Zion National Park, Utah – Southern Utah
Slot canyon, several rappels
.70 miles round trip from parking lot
1-3 hours depending on size, skill and experience of your group
Yes. You will also need permits which can be acquired at the Zion Visitor Center or online here. Make sure you get these before you head down to the national park as Keyhole is a popular canyon. Also, check out the weather information at the permit desk to see if there are any weather warnings and additional information.
Bring two liters of water. This canyon has stagnant water and it is always COLD water. I have done this canyon in March when there was ice and snow. Always count on there being water in the canyon. If you come early in spring then the first section will most likely be just ankle and chest deep water. I have also done Keyhole in the summer and found that the first section only has a few potholes full of stagnant water. Later on you will need to swim through several parts after the first rappel. I highly recommend you get wetsuits or even drysuits depending on what is best for you.
All. I have done this canyon in the middle of summer when it is very hot and I have done it in March when there was lots of ice. Usually the summer is the most popular time for this canyon.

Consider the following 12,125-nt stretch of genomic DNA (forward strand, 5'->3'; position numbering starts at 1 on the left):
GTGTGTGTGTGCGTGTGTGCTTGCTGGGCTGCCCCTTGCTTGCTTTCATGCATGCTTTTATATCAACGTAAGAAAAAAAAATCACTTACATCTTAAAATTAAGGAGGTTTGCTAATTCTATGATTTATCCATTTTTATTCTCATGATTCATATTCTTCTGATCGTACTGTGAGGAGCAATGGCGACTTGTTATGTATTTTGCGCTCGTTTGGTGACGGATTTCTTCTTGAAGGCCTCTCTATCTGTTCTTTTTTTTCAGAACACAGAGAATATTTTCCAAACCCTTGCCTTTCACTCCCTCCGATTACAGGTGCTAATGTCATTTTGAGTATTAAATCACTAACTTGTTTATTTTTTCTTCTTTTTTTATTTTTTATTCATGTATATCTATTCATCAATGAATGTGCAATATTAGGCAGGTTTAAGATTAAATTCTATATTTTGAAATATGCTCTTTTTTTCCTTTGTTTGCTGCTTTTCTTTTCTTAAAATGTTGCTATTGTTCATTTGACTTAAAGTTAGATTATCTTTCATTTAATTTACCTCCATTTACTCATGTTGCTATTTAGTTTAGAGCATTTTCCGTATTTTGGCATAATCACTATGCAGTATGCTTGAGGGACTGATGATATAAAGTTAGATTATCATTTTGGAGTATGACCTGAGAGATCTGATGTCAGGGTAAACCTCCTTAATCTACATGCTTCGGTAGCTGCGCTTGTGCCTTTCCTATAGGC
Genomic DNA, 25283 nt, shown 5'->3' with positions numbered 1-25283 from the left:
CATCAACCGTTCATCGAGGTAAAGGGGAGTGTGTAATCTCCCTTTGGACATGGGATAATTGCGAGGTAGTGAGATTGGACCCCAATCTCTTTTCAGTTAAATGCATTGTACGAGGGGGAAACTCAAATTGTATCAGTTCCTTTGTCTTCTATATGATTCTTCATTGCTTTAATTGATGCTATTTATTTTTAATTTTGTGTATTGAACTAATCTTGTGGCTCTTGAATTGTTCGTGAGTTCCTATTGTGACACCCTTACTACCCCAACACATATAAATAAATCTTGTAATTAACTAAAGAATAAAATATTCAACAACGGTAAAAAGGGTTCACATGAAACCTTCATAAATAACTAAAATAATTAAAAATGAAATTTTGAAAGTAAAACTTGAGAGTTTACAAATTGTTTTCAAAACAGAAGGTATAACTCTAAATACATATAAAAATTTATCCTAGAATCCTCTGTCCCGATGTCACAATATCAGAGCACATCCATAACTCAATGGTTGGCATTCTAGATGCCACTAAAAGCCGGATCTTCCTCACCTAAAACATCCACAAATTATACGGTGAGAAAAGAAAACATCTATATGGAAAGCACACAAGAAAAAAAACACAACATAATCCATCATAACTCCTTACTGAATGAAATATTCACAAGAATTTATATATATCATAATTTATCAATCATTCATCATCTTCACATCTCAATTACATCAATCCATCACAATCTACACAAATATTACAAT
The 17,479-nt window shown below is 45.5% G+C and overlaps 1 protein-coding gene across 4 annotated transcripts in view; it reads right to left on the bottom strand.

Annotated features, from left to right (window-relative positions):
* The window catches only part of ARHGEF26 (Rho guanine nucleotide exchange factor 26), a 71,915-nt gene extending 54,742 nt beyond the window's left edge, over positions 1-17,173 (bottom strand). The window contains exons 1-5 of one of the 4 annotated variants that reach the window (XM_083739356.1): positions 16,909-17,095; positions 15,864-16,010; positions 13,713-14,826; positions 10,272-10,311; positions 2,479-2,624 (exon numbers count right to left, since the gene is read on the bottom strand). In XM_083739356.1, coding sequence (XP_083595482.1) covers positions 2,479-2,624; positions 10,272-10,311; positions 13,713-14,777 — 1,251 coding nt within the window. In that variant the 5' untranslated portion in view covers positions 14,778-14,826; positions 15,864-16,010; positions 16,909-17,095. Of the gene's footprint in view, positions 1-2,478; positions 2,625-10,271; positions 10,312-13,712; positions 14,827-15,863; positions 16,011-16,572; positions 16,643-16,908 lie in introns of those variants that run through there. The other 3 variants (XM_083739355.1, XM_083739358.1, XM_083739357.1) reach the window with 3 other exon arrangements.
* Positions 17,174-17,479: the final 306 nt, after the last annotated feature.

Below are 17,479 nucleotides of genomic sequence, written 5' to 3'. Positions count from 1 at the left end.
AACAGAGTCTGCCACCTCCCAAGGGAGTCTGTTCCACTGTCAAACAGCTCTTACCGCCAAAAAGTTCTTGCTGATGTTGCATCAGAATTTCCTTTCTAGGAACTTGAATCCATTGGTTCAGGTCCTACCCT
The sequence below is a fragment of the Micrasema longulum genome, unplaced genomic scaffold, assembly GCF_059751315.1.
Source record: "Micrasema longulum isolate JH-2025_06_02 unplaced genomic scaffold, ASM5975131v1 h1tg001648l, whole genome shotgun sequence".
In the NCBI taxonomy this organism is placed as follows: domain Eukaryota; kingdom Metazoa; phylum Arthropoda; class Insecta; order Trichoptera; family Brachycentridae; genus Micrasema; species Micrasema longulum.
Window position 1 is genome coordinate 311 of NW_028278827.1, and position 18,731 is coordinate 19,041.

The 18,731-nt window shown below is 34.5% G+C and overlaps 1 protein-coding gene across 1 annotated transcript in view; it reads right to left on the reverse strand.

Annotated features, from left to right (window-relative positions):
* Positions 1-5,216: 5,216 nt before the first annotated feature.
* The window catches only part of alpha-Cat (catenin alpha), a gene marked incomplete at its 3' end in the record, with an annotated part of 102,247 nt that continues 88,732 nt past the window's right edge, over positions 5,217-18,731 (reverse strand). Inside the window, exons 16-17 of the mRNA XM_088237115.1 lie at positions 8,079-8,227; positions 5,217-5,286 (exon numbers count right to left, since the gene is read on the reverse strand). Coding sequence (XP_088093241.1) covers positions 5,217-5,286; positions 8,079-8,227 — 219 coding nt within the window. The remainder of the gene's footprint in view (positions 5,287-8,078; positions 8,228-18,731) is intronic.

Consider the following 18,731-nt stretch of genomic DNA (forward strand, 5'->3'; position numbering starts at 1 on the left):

Open year round
You will be in a slot canyon for a good part of the hike. The hike leading to and from the actual canyon doesn't have much shade to offer.
Trail is clear and visible. If you are a Trek Planner Private member you can see the exact route information below in the “Trail Map” section.
Nearest restrooms are at the very small parking lot/trailhead just as you drive out of the upper tunnel back near Pine Creek. Also, the visitor center has restrooms.
Yes, back near the entrance to the park
Not allowed in Keyhole.
Bring some snacks for this short canyon.
A 100 foot rope will be more than enough to get you through Keyhole, helmets, watertight bags, harnesses, belay devices, good hiking/canyoneering shoes, gloves, backpack for food and water, drysuits or wetsuits (see water information above).
A quick easy slot canyon that is fun filled. It is a great way to introduce someone to the sport of Canyoneering and it is also enjoyable for experts.
Parking Lot/Trailhead: 37.224632°, -112.902614°
Jug Handle Arch: 37.236540°, -112.904298°
Start of Actual Keyhole Canyon: 37.226798°, -112.900847°
I have successfully traversed Keyhole Canyon several times now and it is still a great little canyon to explore. On this particular visit we escaped the cold of northern Utah to head down to the semi-warm of Zion National Park in Southern Utah in the middle of March. Since we had already known that Keyhole holds very cold water we knew that doing the canyon in March would bring even colder water! So we rented some drysuits and began the adventure.
From the parking lot head east around the first bend in the road and then immediately cut north up the small canyon. You will need to gain some 200+ feet in elevation to the ridge line before you drop again to the actual entrance.
From the ridge line just before you drop to enter Keyhole canyon, you can see Jug Handle Arch in the distance directly to the north.